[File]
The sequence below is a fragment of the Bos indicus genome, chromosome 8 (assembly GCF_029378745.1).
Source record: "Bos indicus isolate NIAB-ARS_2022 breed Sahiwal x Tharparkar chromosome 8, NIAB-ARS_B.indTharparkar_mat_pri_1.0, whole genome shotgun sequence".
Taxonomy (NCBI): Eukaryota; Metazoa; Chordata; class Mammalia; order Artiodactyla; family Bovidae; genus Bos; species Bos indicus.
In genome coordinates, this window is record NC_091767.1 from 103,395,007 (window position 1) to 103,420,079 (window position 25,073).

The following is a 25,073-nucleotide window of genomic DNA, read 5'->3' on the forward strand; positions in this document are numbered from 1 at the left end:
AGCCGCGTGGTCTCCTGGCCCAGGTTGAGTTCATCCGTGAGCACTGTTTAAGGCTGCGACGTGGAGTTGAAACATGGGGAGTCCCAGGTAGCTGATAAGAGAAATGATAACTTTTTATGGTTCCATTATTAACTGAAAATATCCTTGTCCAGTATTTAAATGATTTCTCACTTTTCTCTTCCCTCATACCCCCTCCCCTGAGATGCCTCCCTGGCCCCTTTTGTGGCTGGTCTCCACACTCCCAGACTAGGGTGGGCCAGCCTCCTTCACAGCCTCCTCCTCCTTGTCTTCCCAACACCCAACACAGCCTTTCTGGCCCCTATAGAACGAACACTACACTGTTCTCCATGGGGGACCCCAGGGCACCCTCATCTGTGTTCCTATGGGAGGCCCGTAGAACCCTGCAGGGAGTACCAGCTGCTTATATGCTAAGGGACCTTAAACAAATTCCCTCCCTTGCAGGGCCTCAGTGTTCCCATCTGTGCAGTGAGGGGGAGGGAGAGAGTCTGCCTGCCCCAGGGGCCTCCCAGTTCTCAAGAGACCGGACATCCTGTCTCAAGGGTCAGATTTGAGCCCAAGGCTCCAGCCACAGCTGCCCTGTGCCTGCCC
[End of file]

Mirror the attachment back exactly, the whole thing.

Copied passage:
The sequence below is a fragment of the Bos indicus genome, chromosome 8 (assembly GCF_029378745.1).
Source record: "Bos indicus isolate NIAB-ARS_2022 breed Sahiwal x Tharparkar chromosome 8, NIAB-ARS_B.indTharparkar_mat_pri_1.0, whole genome shotgun sequence".
Taxonomy (NCBI): Eukaryota; Metazoa; Chordata; class Mammalia; order Artiodactyla; family Bovidae; genus Bos; species Bos indicus.
In genome coordinates, this window is record NC_091767.1 from 103,395,007 (window position 1) to 103,420,079 (window position 25,073).

The following is a 25,073-nucleotide window of genomic DNA, read 5'->3' on the forward strand; positions in this document are numbered from 1 at the left end:
AGCCGCGTGGTCTCCTGGCCCAGGTTGAGTTCATCCGTGAGCACTGTTTAAGGCTGCGACGTGGAGTTGAAACATGGGGAGTCCCAGGTAGCTGATAAGAGAAATGATAACTTTTTATGGTTCCATTATTAACTGAAAATATCCTTGTCCAGTATTTAAATGATTTCTCACTTTTCTCTTCCCTCATACCCCCTCCCCTGAGATGCCTCCCTGGCCCCTTTTGTGGCTGGTCTCCACACTCCCAGACTAGGGTGGGCCAGCCTCCTTCACAGCCTCCTCCTCCTTGTCTTCCCAACACCCAACACAGCCTTTCTGGCCCCTATAGAACGAACACTACACTGTTCTCCATGGGGGACCCCAGGGCACCCTCATCTGTGTTCCTATGGGAGGCCCGTAGAACCCTGCAGGGAGTACCAGCTGCTTATATGCTAAGGGACCTTAAACAAATTCCCTCCCTTGCAGGGCCTCAGTGTTCCCATCTGTGCAGTGAGGGGGAGGGAGAGAGTCTGCCTGCCCCAGGGGCCTCCCAGTTCTCAAGAGACCGGACATCCTGTCTCAAGGGTCAGATTTGAGCCCAAGGCTCCAGCCACAGCTGCCCTGTGCCTGCCC